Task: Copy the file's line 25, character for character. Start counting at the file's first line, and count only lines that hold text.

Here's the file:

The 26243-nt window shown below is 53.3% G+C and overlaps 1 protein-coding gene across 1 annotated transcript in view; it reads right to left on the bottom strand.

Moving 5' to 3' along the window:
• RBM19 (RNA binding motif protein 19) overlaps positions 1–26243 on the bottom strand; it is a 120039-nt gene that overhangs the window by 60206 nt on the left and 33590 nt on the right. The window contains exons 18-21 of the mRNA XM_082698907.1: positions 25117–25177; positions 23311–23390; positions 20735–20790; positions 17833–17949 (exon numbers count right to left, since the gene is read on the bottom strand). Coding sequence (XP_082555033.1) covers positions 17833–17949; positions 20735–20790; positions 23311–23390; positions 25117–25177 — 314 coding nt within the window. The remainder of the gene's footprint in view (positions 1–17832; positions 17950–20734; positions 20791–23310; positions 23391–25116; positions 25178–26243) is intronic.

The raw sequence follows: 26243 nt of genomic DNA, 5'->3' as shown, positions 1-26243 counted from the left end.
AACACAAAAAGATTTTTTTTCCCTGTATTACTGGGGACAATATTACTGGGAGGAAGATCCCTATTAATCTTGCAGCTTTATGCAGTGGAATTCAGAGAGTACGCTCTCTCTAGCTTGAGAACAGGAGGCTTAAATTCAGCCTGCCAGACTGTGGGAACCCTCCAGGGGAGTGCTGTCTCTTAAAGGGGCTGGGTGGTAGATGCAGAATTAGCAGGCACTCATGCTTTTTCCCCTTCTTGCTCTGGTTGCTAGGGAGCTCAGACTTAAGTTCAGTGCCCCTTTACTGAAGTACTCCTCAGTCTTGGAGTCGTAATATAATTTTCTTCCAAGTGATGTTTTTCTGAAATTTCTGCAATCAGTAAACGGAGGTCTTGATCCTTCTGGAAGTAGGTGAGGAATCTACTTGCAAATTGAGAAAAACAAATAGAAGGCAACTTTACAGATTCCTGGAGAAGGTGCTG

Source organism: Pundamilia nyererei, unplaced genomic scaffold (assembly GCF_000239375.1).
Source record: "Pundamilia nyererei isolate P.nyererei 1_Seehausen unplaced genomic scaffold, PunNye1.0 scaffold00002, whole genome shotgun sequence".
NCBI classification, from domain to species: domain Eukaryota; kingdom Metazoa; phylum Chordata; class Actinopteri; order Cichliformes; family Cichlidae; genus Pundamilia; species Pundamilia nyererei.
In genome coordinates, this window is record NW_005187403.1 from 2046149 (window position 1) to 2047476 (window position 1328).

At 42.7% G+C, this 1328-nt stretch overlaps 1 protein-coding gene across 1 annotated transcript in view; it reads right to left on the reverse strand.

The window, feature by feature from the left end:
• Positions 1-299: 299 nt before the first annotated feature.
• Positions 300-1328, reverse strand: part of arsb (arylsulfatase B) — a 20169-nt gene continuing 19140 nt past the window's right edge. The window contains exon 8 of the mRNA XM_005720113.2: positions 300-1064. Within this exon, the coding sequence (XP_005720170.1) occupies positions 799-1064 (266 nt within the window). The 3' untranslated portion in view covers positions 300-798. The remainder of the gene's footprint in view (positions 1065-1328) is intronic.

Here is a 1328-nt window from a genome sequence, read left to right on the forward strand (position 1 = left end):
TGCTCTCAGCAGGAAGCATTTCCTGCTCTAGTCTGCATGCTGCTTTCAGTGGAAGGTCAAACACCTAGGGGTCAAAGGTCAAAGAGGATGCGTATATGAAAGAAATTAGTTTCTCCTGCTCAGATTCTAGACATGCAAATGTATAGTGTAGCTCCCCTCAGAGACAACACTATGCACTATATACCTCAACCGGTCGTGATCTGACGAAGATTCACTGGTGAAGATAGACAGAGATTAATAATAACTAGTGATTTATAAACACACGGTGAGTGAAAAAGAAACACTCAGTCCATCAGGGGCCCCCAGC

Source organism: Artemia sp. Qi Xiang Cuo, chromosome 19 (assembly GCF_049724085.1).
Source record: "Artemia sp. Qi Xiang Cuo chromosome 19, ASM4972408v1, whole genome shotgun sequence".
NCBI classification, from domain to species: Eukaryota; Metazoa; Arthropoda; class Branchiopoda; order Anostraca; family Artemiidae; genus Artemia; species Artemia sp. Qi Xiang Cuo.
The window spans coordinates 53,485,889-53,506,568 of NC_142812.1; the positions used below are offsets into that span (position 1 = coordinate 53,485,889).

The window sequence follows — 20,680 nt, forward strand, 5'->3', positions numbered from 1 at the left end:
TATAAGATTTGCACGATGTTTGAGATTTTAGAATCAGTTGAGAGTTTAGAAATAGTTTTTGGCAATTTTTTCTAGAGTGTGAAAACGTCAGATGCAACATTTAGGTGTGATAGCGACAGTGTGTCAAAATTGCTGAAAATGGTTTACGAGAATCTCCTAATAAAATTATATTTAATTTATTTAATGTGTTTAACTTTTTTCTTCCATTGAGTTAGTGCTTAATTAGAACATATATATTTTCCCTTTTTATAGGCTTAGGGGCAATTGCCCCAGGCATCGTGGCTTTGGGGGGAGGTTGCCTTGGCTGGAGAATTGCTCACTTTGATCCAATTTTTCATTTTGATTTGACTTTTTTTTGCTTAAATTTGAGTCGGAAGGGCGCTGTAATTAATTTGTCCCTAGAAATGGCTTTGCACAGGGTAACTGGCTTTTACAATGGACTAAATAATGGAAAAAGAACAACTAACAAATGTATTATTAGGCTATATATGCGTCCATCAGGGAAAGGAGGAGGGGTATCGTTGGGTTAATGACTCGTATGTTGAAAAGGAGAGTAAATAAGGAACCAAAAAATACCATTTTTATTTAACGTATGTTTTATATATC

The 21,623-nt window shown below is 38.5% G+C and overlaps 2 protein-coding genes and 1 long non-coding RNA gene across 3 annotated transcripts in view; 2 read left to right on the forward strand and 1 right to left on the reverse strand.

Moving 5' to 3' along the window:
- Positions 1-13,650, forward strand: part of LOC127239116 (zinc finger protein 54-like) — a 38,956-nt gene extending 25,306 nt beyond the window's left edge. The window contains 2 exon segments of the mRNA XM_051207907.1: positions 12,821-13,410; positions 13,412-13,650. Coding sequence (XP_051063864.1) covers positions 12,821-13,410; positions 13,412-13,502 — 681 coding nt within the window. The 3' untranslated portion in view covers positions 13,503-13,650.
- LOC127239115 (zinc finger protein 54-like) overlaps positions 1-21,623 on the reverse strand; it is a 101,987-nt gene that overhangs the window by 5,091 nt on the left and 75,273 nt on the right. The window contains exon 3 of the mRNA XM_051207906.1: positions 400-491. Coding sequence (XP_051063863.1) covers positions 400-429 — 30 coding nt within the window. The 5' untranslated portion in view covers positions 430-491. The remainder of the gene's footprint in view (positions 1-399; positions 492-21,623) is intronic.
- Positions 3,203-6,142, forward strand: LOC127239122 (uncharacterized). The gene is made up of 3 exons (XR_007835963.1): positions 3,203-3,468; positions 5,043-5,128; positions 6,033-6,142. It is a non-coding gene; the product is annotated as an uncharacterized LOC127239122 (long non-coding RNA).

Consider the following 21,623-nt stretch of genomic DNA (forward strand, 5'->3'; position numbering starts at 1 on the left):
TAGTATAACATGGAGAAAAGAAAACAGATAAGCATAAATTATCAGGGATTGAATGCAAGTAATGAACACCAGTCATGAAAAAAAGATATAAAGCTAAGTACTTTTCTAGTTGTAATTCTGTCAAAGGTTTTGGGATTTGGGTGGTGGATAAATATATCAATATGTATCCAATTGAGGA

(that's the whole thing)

- LOC127239115 (zinc finger protein 54-like) overlaps positions 1-21,623 on the reverse strand; it is a 101,987-nt gene that overhangs the window by 5,091 nt on the left and 75,273 nt on the right. The window contains exon 3 of the mRNA XM_051207906.1: positions 400-491. Coding sequence (XP_051063863.1) covers positions 400-429 — 30 coding nt within the window. The 5' untranslated portion in view covers positions 430-491. The remainder of the gene's footprint in view (positions 1-399; positions 492-21,623) is intronic.